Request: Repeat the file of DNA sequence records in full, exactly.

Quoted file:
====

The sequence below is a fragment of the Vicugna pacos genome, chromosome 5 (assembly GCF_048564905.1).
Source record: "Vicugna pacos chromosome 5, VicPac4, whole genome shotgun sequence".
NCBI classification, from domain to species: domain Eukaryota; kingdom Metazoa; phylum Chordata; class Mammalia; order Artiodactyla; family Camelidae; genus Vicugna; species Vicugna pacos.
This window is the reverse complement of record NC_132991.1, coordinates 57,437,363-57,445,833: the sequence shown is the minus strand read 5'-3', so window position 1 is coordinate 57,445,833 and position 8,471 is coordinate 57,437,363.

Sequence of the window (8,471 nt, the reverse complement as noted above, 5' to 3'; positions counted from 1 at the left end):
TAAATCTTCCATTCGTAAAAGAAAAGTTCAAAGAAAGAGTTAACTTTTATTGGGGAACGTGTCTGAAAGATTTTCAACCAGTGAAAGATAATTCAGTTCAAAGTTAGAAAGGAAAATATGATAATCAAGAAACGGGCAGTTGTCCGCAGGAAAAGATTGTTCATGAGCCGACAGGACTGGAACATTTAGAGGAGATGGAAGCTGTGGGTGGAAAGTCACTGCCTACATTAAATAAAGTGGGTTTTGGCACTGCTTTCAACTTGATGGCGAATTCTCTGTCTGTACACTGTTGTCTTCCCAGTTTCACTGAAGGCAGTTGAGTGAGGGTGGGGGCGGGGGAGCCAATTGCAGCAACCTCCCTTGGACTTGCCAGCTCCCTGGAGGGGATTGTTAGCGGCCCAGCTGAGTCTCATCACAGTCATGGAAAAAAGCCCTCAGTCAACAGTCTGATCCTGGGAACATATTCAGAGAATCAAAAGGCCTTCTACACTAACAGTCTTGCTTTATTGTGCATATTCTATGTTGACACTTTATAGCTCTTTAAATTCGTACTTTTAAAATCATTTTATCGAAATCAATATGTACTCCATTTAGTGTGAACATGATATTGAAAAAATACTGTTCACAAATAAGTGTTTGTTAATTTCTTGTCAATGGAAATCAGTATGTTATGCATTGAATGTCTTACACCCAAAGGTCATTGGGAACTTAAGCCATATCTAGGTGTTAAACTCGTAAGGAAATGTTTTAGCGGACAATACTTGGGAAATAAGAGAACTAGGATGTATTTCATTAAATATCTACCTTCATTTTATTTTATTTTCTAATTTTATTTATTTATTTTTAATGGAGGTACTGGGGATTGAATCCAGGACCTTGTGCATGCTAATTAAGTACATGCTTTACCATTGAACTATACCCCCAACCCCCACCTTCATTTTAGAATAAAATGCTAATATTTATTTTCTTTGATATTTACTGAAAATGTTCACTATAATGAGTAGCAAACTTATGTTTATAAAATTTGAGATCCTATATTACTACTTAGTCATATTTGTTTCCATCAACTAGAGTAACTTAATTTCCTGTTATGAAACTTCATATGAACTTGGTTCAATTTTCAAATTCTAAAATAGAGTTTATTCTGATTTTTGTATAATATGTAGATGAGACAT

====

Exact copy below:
The sequence below is a fragment of the Vicugna pacos genome, chromosome 5 (assembly GCF_048564905.1).
Source record: "Vicugna pacos chromosome 5, VicPac4, whole genome shotgun sequence".
NCBI classification, from domain to species: domain Eukaryota; kingdom Metazoa; phylum Chordata; class Mammalia; order Artiodactyla; family Camelidae; genus Vicugna; species Vicugna pacos.
This window is the reverse complement of record NC_132991.1, coordinates 57,437,363-57,445,833: the sequence shown is the minus strand read 5'-3', so window position 1 is coordinate 57,445,833 and position 8,471 is coordinate 57,437,363.

Sequence of the window (8,471 nt, the reverse complement as noted above, 5' to 3'; positions counted from 1 at the left end):
TAAATCTTCCATTCGTAAAAGAAAAGTTCAAAGAAAGAGTTAACTTTTATTGGGGAACGTGTCTGAAAGATTTTCAACCAGTGAAAGATAATTCAGTTCAAAGTTAGAAAGGAAAATATGATAATCAAGAAACGGGCAGTTGTCCGCAGGAAAAGATTGTTCATGAGCCGACAGGACTGGAACATTTAGAGGAGATGGAAGCTGTGGGTGGAAAGTCACTGCCTACATTAAATAAAGTGGGTTTTGGCACTGCTTTCAACTTGATGGCGAATTCTCTGTCTGTACACTGTTGTCTTCCCAGTTTCACTGAAGGCAGTTGAGTGAGGGTGGGGGCGGGGGAGCCAATTGCAGCAACCTCCCTTGGACTTGCCAGCTCCCTGGAGGGGATTGTTAGCGGCCCAGCTGAGTCTCATCACAGTCATGGAAAAAAGCCCTCAGTCAACAGTCTGATCCTGGGAACATATTCAGAGAATCAAAAGGCCTTCTACACTAACAGTCTTGCTTTATTGTGCATATTCTATGTTGACACTTTATAGCTCTTTAAATTCGTACTTTTAAAATCATTTTATCGAAATCAATATGTACTCCATTTAGTGTGAACATGATATTGAAAAAATACTGTTCACAAATAAGTGTTTGTTAATTTCTTGTCAATGGAAATCAGTATGTTATGCATTGAATGTCTTACACCCAAAGGTCATTGGGAACTTAAGCCATATCTAGGTGTTAAACTCGTAAGGAAATGTTTTAGCGGACAATACTTGGGAAATAAGAGAACTAGGATGTATTTCATTAAATATCTACCTTCATTTTATTTTATTTTCTAATTTTATTTATTTATTTTTAATGGAGGTACTGGGGATTGAATCCAGGACCTTGTGCATGCTAATTAAGTACATGCTTTACCATTGAACTATACCCCCAACCCCCACCTTCATTTTAGAATAAAATGCTAATATTTATTTTCTTTGATATTTACTGAAAATGTTCACTATAATGAGTAGCAAACTTATGTTTATAAAATTTGAGATCCTATATTACTACTTAGTCATATTTGTTTCCATCAACTAGAGTAACTTAATTTCCTGTTATGAAACTTCATATGAACTTGGTTCAATTTTCAAATTCTAAAATAGAGTTTATTCTGATTTTTGTATAATATGTAGATGAGACAT